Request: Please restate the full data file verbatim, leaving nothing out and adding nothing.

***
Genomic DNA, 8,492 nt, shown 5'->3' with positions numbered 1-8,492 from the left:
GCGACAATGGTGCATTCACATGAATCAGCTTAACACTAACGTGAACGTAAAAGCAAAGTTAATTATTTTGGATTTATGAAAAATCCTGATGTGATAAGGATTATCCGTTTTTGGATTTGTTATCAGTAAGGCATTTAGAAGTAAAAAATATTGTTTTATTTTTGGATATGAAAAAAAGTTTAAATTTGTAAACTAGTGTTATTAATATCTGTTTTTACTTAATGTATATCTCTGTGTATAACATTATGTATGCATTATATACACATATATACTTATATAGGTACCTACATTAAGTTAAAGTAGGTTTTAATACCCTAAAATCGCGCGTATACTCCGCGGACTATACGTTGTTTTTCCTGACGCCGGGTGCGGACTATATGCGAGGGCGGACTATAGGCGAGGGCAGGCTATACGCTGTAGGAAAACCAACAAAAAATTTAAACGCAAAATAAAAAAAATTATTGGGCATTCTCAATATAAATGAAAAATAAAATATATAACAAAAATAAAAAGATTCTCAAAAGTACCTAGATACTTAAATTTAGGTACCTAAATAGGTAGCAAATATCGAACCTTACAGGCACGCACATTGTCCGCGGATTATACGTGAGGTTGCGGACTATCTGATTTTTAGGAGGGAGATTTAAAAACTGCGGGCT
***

Genomic DNA, 8,492 nt, shown 5'->3' with positions numbered 1-8,492 from the left:
GCGACAATGGTGCATTCACATGAATCAGCTTAACACTAACGTGAACGTAAAAGCAAAGTTAATTATTTTGGATTTATGAAAAATCCTGATGTGATAAGGATTATCCGTTTTTGGATTTGTTATCAGTAAGGCATTTAGAAGTAAAAAATATTGTTTTATTTTTGGATATGAAAAAAAGTTTAAATTTGTAAACTAGTGTTATTAATATCTGTTTTTACTTAATGTATATCTCTGTGTATAACATTATGTATGCATTATATACACATATATACTTATATAGGTACCTACATTAAGTTAAAGTAGGTTTTAATACCCTAAAATCGCGCGTATACTCCGCGGACTATACGTTGTTTTTCCTGACGCCGGGTGCGGACTATATGCGAGGGCGGACTATAGGCGAGGGCAGGCTATACGCTGTAGGAAAACCAACAAAAAATTTAAACGCAAAATAAAAAAAATTATTGGGCATTCTCAATATAAATGAAAAATAAAATATATAACAAAAATAAAAAGATTCTCAAAAGTACCTAGATACTTAAATTTAGGTACCTAAATAGGTAGCAAATATCGAACCTTACAGGCACGCACATTGTCCGCGGATTATACGTGAGGTTGCGGACTATCTGATTTTTAGGAGGGAGATTTAAAAACTGCGGGCT